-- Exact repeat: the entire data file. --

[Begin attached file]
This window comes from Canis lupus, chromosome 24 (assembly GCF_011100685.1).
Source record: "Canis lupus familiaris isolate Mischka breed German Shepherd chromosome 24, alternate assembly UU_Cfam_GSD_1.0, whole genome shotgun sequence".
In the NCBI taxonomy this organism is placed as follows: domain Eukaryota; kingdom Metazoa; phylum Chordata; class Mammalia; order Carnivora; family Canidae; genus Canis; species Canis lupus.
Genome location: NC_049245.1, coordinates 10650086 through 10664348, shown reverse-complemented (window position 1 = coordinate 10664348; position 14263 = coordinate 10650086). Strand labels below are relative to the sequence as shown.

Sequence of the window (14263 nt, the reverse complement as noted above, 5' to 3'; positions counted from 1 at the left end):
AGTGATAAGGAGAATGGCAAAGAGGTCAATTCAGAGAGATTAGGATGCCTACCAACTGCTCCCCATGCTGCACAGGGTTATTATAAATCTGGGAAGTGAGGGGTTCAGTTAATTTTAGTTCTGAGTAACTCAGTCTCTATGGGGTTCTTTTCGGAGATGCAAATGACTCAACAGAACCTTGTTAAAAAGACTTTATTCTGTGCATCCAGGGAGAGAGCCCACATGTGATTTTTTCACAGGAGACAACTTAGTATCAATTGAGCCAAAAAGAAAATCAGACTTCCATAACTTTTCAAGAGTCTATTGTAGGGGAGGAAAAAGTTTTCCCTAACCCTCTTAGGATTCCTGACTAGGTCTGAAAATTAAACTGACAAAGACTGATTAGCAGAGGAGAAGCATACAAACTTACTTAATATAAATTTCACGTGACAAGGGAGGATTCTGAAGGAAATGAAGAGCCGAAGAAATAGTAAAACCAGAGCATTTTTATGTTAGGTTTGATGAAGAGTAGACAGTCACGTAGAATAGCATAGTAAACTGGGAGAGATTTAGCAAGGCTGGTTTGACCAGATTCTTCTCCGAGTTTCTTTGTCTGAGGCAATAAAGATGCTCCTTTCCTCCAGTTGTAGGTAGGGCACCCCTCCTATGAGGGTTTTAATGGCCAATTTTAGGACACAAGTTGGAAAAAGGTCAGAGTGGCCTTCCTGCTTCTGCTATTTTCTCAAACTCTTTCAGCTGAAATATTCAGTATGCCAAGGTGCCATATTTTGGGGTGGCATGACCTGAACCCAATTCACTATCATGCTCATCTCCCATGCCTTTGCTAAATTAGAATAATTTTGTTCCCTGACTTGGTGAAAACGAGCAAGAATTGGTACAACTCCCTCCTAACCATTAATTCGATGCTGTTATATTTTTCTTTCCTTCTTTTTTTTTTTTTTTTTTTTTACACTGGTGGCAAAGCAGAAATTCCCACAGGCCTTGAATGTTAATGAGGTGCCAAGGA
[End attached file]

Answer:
This window comes from Canis lupus, chromosome 24 (assembly GCF_011100685.1).
Source record: "Canis lupus familiaris isolate Mischka breed German Shepherd chromosome 24, alternate assembly UU_Cfam_GSD_1.0, whole genome shotgun sequence".
In the NCBI taxonomy this organism is placed as follows: domain Eukaryota; kingdom Metazoa; phylum Chordata; class Mammalia; order Carnivora; family Canidae; genus Canis; species Canis lupus.
Genome location: NC_049245.1, coordinates 10650086 through 10664348, shown reverse-complemented (window position 1 = coordinate 10664348; position 14263 = coordinate 10650086). Strand labels below are relative to the sequence as shown.

Sequence of the window (14263 nt, the reverse complement as noted above, 5' to 3'; positions counted from 1 at the left end):
AGTGATAAGGAGAATGGCAAAGAGGTCAATTCAGAGAGATTAGGATGCCTACCAACTGCTCCCCATGCTGCACAGGGTTATTATAAATCTGGGAAGTGAGGGGTTCAGTTAATTTTAGTTCTGAGTAACTCAGTCTCTATGGGGTTCTTTTCGGAGATGCAAATGACTCAACAGAACCTTGTTAAAAAGACTTTATTCTGTGCATCCAGGGAGAGAGCCCACATGTGATTTTTTCACAGGAGACAACTTAGTATCAATTGAGCCAAAAAGAAAATCAGACTTCCATAACTTTTCAAGAGTCTATTGTAGGGGAGGAAAAAGTTTTCCCTAACCCTCTTAGGATTCCTGACTAGGTCTGAAAATTAAACTGACAAAGACTGATTAGCAGAGGAGAAGCATACAAACTTACTTAATATAAATTTCACGTGACAAGGGAGGATTCTGAAGGAAATGAAGAGCCGAAGAAATAGTAAAACCAGAGCATTTTTATGTTAGGTTTGATGAAGAGTAGACAGTCACGTAGAATAGCATAGTAAACTGGGAGAGATTTAGCAAGGCTGGTTTGACCAGATTCTTCTCCGAGTTTCTTTGTCTGAGGCAATAAAGATGCTCCTTTCCTCCAGTTGTAGGTAGGGCACCCCTCCTATGAGGGTTTTAATGGCCAATTTTAGGACACAAGTTGGAAAAAGGTCAGAGTGGCCTTCCTGCTTCTGCTATTTTCTCAAACTCTTTCAGCTGAAATATTCAGTATGCCAAGGTGCCATATTTTGGGGTGGCATGACCTGAACCCAATTCACTATCATGCTCATCTCCCATGCCTTTGCTAAATTAGAATAATTTTGTTCCCTGACTTGGTGAAAACGAGCAAGAATTGGTACAACTCCCTCCTAACCATTAATTCGATGCTGTTATATTTTTCTTTCCTTCTTTTTTTTTTTTTTTTTTTTTACACTGGTGGCAAAGCAGAAATTCCCACAGGCCTTGAATGTTAATGAGGTGCCAAGGA